the ironies

Did you know that I left Cairo the day before their famed Arab Spring protests began? I’d been there for a conference and was staying right in the city centre – where the protests happened. Then I moved back to Cairo a few months later to help design some post-revolution development programming. I was there for four months, during which there were, at minimum, weekly protests.

Even though I was staying barely a stone’s throw from Tahrir Square, where all the action took place, I was safely ensconced in a lush five-star hotel with climate control and windows that had no reason to open. So often, on a day after protests, a colleague who lived in a normal flat overlooking the main road would come in to work complaining of how his flat had been full of tear gas that day. I felt sympathy for him, because clearly he’d had a miserable day while I was enjoying my hotel’s spa. But I also felt an inkling of jealousy, wondering what it’d be like to have a front-row seat on history.

I was also in Khartoum, Sudan during some of their worst protests last year but was under no illusions: I knew better than to leave the house. By staying home I was bored out of my mind, but I was also pretty much guaranteed safety. Thinking back to my past, I recall that I was in Lebanon a week before the 2006 war started, and I was in the Middle East during the Palestinian intifada and the beginning of the Iraq War — both historical events which inspired masses to take to the streets. So… I’ve been close to danger many times in my life, but I’ve always been just-far-enough-away to be quite safe indeed. Even this past week, I was in Southern Turkey, near the Syrian border. Yes, the SYRIAN border, a very unsafe border which saw some terrible fighting this week. But I was in a peaceful village a few miles away enjoying local hospitality and working very hard on my computer and in meetings.

So how ironic it is that I arrived back in Istanbul on a sunny Friday afternoon with a lovely breeze floating through the city, and promptly walked into tear gas. Now that it is over, I can say with pride that I have now been gassed. But at that moment, I felt like I was experiencing the most excruciating pain known to humankind. Every inch of my body was stinging, I was barely able to breathe, a putrid smell kept sneaking its way through the towel I was holding up to my nose and mouth, and my eyes were watering which just made them hurt more and I was given lemon juice to wipe on them because that would hurt less! For the record, tear gas is completely inhumane.

A very sweet shopkeeper lady took me into her little airconditioned store to wait it out. Walking on the street was out of the question, after all. With tears – real tears, not just gas-induced – in her eyes, she mourned the events which had led up to an entire neighbourhood being sprayed with tear gas. And this was a neighbourhood with hundreds if not thousand tourists wandering its streets on a Friday afternoon! She apologised repeatedly and profusely for her nation. And she just made me fall in love with Turkey more.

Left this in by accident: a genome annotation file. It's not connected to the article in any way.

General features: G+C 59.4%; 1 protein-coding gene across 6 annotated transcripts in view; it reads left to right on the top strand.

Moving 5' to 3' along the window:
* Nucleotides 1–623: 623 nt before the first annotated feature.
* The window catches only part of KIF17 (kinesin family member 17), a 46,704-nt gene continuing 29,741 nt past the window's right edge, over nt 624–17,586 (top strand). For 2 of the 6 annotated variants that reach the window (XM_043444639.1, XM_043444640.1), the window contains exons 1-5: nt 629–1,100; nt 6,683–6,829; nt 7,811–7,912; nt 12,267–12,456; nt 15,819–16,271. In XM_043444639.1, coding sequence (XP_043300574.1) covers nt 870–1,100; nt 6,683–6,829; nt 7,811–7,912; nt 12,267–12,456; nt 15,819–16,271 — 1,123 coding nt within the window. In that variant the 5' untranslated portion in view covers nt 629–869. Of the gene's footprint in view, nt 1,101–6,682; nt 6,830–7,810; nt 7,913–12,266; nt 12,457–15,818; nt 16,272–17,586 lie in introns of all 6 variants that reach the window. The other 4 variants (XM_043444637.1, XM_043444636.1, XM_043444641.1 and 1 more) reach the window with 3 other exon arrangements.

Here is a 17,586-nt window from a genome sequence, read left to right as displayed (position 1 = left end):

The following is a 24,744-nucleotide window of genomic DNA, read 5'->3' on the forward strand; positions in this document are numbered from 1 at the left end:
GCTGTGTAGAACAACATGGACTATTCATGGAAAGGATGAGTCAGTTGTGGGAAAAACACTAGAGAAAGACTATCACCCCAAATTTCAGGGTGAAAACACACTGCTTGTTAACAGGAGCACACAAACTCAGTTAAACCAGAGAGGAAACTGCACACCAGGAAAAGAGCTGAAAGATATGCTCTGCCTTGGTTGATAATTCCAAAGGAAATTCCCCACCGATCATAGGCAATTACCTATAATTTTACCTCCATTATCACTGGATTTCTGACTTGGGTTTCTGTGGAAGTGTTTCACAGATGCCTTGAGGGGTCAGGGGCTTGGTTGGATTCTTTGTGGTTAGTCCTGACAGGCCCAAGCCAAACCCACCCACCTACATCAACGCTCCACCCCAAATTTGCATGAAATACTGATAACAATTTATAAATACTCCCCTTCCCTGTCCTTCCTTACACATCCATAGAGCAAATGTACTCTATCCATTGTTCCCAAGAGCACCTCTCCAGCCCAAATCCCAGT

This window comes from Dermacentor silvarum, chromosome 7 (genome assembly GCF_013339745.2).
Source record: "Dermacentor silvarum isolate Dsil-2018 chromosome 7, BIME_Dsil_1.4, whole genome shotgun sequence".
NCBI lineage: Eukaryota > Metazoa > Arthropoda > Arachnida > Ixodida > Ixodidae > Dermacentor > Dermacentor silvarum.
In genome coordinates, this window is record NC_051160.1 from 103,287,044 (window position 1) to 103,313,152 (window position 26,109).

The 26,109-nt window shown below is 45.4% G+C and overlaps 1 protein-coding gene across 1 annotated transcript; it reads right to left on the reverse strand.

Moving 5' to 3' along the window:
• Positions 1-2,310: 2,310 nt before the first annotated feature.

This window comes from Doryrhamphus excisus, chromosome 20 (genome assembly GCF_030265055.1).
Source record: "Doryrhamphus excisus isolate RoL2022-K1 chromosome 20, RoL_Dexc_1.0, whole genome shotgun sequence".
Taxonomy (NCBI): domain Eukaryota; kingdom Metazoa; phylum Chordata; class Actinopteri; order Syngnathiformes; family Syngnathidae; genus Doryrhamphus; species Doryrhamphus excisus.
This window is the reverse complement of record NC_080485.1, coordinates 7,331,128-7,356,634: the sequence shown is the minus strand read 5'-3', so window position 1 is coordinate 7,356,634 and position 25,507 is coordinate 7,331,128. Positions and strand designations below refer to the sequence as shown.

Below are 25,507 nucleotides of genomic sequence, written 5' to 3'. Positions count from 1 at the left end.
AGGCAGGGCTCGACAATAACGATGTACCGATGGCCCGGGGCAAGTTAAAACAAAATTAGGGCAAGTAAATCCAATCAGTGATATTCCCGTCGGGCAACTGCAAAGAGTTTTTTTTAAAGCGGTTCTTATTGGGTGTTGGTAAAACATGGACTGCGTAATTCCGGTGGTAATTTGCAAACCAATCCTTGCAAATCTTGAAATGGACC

Once the coast was clear, I passed about 200 soldiers wandering up the street of my flat, some of them still carrying gas canisters. I wondered what must be going through their minds right now and what they would tell their mothers next time they went on home leave. Were they proud of causing such pain? Were they frustrated that protestors would put them in such a difficult situation? Were they angry that they’d been recruited into an army that would ask them to gas civilians? They were so young, probably still teenagers, and they know so little of this world.

Anyway, for what I hope are obvious reasons, I did not take any pictures during the gas or in its aftermath, but I soon had another experience which was quite fascinating and so I’ll finish this post by sharing some photos… As you may know, Istanbul has the honour of being built across two continents. You can cross from Europe to Asia and back again on a ferry which costs about a dollar and takes about 15 minutes. Many people do this as a part of their daily commute to work. I’m living in Europe but yesterday I crossed to Asia to visit some friends. While there, a massive fog crept in – my friends said this was unusual. It passed quickly on the Asia side, but it settled on the Europe side, exactly covering the ferry ports. So all ferries were cancelled until further notice, which ended up being almost all day. I was stuck in Asia! After a few hours, I gave up and took a bus which took a long circuitous route over an enormous suspension bridge (it has only been in the last 30 years that there has even existed a bridge connecting Europe and Asia, before that it was ferry or nothing!). But all the locals have informed me that such events are highly unusual in Istanbul. Ferries are rarely cancelled, and fog of this specific nature hardly ever happens. So I took a few photos 🙂

I took this from the Asia side, looking at the Europe side. It was a gorgeous day on the Asia banks of the Bosphorous. But the European riverbank was a big mass of cloud.

I took this from the Asia side, looking at the Europe side (you can ALMOST see the buildings on the other side). It was a gorgeous day on the Asia banks of the Bosphorous. But the European riverbank was a big mass of cloud.

I took this photo when I FINALLY got home 5 hours later, from my flat which is high up a hill, ABOVE the cloud

I took this photo when I FINALLY got home 5 hours later, from my flat which is high up a hill, ABOVE the cloud

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